Feasey, R (2007) 'Investigating Angel: the hair, the car and the wardrobe.' Intensities: The Journal of Cult Media, 4. ISSN 1471-5031
Although the recent popularity of the vampire genre confirms the power of this creature as a modern-day cultural icon, it is also worth noting that a body of academic scholarship (in fields such as sociology, psychology, feminist, gay and lesbian studies) has developed in order to examine the meanings and pleasures of this figure in the contemporary period. Such literature has frequently made reference to the vampire as a symbol of the enduring problems of sex, power and violence in society (See Hollinger and Hollinger 1998; and Ashley 1998), paying particular attention to the ways in which the unassimilated and deviant vampire can be seen to act as a metaphor for the homosexual experience (See Gelder 1994; and Benshoff 1997). However, although existing work on the vampire is revealing in its discussion of sex, violence and sexuality, it is also important to consider the role of performance, style and desire as it has been presented in the vampire genre. After all, although the politics of appearance is a growing area of scholarly interest (See Brunsdon 1997; Epstein 2000 and Moseley 2002), a consideration of the role of clothing and the power of consumption to a debate over masculinity is long over-due. Moreover, if one considers that the roots of the much- touted ‘crisis of masculinity’ lie in the ‘damaging psychological split in so many men between their ... feelings ... and their public ... performances’ (Clare 2000: back cover), then it is necessary to consider the role that dress and performance has to play in a debate over identity politics for the contemporary male.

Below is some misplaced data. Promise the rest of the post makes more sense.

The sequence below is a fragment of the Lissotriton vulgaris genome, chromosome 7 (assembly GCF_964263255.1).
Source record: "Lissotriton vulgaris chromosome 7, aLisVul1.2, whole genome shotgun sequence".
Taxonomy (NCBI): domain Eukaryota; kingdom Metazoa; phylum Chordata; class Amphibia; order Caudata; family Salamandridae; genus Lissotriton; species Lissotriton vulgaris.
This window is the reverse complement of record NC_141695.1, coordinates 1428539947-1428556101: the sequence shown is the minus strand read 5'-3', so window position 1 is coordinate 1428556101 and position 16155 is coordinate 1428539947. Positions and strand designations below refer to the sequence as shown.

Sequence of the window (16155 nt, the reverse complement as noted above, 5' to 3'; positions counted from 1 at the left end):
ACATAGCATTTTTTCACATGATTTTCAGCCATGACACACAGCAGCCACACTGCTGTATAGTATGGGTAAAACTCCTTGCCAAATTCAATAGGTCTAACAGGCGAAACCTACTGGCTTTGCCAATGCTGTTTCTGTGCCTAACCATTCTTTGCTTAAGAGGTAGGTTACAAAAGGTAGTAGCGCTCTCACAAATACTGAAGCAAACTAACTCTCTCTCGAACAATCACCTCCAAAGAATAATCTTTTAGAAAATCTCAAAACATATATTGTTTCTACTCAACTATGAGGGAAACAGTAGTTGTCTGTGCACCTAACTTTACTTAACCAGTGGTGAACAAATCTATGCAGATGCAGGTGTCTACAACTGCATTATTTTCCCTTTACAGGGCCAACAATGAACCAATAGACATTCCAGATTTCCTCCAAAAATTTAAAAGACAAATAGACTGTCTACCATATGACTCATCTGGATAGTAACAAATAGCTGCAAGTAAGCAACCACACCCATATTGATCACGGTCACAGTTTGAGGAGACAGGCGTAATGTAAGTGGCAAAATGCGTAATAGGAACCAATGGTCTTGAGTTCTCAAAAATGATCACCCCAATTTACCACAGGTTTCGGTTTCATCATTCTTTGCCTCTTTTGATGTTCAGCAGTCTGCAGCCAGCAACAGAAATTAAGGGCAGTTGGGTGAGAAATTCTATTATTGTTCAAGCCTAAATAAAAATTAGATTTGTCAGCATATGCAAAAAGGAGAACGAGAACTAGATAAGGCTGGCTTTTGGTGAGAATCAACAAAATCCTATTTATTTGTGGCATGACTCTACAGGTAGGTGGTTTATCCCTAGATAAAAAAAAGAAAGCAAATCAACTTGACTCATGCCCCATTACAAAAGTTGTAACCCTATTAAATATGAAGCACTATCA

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|Divisions:||College of Liberal Arts|
|Date Deposited:||07 Jul 2015 16:38|
|Last Modified:||29 Apr 2016 13:29|
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